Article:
Wednesday, April 23, 2014
FAIRFIELD-SUISUN, CALIFORNIA
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Travis security forces sergeant loves his work

By
From page A1 | December 28, 2013 | 1 Comment

First in a series of stories on the top law enforcement officers in the region.

TRAVIS AIR FORCE BASE — Whether it’s guarding the commander of United States Joint Forces Command during high-level missions to foreign countries or guarding the Main Gate at Travis, it is all part of the duty of security forces to ensure the mission can be carried out, according to Master Sgt. David Hartman of the 60th Security Forces Squadron.

Hartman was one of 15 Solano County law enforcement officers  honored by the county’s Rotary clubs in October for their work protecting the public. Rotary clubs have sponsored the awards for 22 years and will hold a similar event in March to honor special firefighters.

“It is an honor to be recognized,” Hartman said, “to have my name on that plaque with the others.”

Born in San Antonio, Hartman came from a military family with a father who served as a civil engineer and a non-commissioned officer in the Air Force.

When Hartman joined the military in 1998, he thought about working in a specialty similar to that of his father, but chose to go into security forces. He said he hasn’t doubted his choice in the 15 years since then.

After finishing basic training at Lackland AFB, Texas, and training for security forces, Hartman was sent to Travis. He served there from 1999 to 2007, learning the ropes of providing security to a base on Travis’ main gate and on the flight line.

Hartman was at Travis when the attack on the World Trade Center and the Pentagon occurred. That significantly ramped-up protection measures for the base and emphasized the importance of security forces to ensure Travis and its people can continue to carry out whatever missions they are tasked with.

“We have become more security-conscious, better defenders,” Hartman said the security forces’ evolution since then.

His only significant break from Travis was when he was sent to Norfolk, Va., for four years. While there, he became part of the security detail for Marine Gen. James Mattis shortly after Mattis assumed command of U.S. Joint Forces Command.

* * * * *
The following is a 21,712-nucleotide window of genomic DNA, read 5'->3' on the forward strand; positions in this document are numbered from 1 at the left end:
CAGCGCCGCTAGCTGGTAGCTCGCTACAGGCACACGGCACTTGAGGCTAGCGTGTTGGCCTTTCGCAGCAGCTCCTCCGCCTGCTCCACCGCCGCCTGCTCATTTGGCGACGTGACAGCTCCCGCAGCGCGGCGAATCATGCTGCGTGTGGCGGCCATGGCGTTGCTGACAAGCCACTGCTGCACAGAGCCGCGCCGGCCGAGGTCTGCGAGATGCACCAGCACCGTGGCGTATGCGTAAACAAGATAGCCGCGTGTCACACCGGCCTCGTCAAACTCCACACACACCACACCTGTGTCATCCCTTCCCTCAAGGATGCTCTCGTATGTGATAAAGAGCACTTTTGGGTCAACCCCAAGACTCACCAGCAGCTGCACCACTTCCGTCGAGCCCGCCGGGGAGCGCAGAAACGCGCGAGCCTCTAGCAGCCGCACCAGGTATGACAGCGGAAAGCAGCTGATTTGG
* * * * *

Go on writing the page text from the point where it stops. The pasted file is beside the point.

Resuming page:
Most of his time protecting Mattis was spent in civilian clothes, working in a detail that included security forces members from every branch of the service with backgrounds that ranged from special forces to former New York police officers who accompanied the general on approximately 100 missions around the world.

“It was a lot of travelling and sometimes into hostile environments,” Hartman said.

The work helped Hartman improve his people skills, which were essential dealing with not only high-ranking American military and political officials, but also those from a host of foreign countries “where you had to learn all of the customs and courtesies before you got there.”

Hartman has also been deployed to various locations in southwest Asia and central Asia three times, with a possible fourth deployment in the future.

“I am hoping to deploy again. I like to be there next to my fellow airmen,” Hartman said.

He said the job he does while deployed is pretty much the same as at Travis, with the exception of the increased threat from insurgents and terrorists, ”that its hotter and you wear a lot more body armor.” Otherwise, the task is still “making sure that the troops are safe.”

Back at Travis, Hartman’s day habitually starts early, getting his two boys ready for school and then hitting the gym before reporting for duty as a flight sergeant, taking care of any and all security tasks set before him and his team of 30 other security forces service members.

Hartman stressed he could not do what he does without the support of his wife Erica, who is a former security forces member.

As for the future, Hartman said he has no intention of leaving his work as a security forces service member anytime soon “because I love this unit and I enjoy my work.”

Special Agent Samuel Brown of the Office of Special Investigations at Travis was the other Air Force law enforcement officer honored by the Rotary this year, but declined to be interviewed for security reasons.

Reach Ian Thompson at 427-6976 or ithompson@dailyrepublic.net. Follow him on Twitter at www.twitter.com/ithompsondr.

Ian Thompson

Ian Thompson

Ian Thompson has worked for the Daily Republic longer than he cares to remember. A native of Oregon and a graduate of the University of Oregon, he pines for the motherland still. He covers Vacaville and Travis Air Force Base for the Daily Republic. He is an avid military history buff, wargamer and loves the great outdoors.
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Discussion | 1 comment

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  • ShDecember 28, 2013 - 6:41 am

    If he declined to be interviewed for security reasons, perhaps you should have left his name out of the article. His preference should have been respected and nit even mentioned.

    Reply | Report abusive comment
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